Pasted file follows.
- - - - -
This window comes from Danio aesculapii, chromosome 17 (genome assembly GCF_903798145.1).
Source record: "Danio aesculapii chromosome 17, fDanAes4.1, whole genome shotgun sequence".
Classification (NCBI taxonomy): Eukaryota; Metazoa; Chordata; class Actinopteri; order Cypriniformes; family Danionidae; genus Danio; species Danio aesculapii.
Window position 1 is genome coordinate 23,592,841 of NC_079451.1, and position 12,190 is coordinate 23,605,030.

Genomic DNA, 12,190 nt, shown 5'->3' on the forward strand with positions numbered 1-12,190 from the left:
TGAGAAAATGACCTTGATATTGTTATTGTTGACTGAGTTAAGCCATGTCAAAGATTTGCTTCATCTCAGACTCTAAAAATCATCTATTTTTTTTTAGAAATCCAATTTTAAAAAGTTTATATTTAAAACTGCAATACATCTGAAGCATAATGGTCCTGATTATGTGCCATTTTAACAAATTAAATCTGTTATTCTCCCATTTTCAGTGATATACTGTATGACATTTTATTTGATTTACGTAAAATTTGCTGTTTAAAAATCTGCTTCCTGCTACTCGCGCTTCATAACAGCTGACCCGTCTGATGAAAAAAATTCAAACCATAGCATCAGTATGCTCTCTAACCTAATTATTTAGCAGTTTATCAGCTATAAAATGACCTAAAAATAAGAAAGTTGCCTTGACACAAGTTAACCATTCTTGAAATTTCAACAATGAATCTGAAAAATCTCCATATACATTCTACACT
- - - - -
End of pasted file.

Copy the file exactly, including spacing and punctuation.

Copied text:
This window comes from Danio aesculapii, chromosome 17 (genome assembly GCF_903798145.1).
Source record: "Danio aesculapii chromosome 17, fDanAes4.1, whole genome shotgun sequence".
Classification (NCBI taxonomy): Eukaryota; Metazoa; Chordata; class Actinopteri; order Cypriniformes; family Danionidae; genus Danio; species Danio aesculapii.
Window position 1 is genome coordinate 23,592,841 of NC_079451.1, and position 12,190 is coordinate 23,605,030.

Genomic DNA, 12,190 nt, shown 5'->3' on the forward strand with positions numbered 1-12,190 from the left:
TGAGAAAATGACCTTGATATTGTTATTGTTGACTGAGTTAAGCCATGTCAAAGATTTGCTTCATCTCAGACTCTAAAAATCATCTATTTTTTTTTAGAAATCCAATTTTAAAAAGTTTATATTTAAAACTGCAATACATCTGAAGCATAATGGTCCTGATTATGTGCCATTTTAACAAATTAAATCTGTTATTCTCCCATTTTCAGTGATATACTGTATGACATTTTATTTGATTTACGTAAAATTTGCTGTTTAAAAATCTGCTTCCTGCTACTCGCGCTTCATAACAGCTGACCCGTCTGATGAAAAAAATTCAAACCATAGCATCAGTATGCTCTCTAACCTAATTATTTAGCAGTTTATCAGCTATAAAATGACCTAAAAATAAGAAAGTTGCCTTGACACAAGTTAACCATTCTTGAAATTTCAACAATGAATCTGAAAAATCTCCATATACATTCTACACT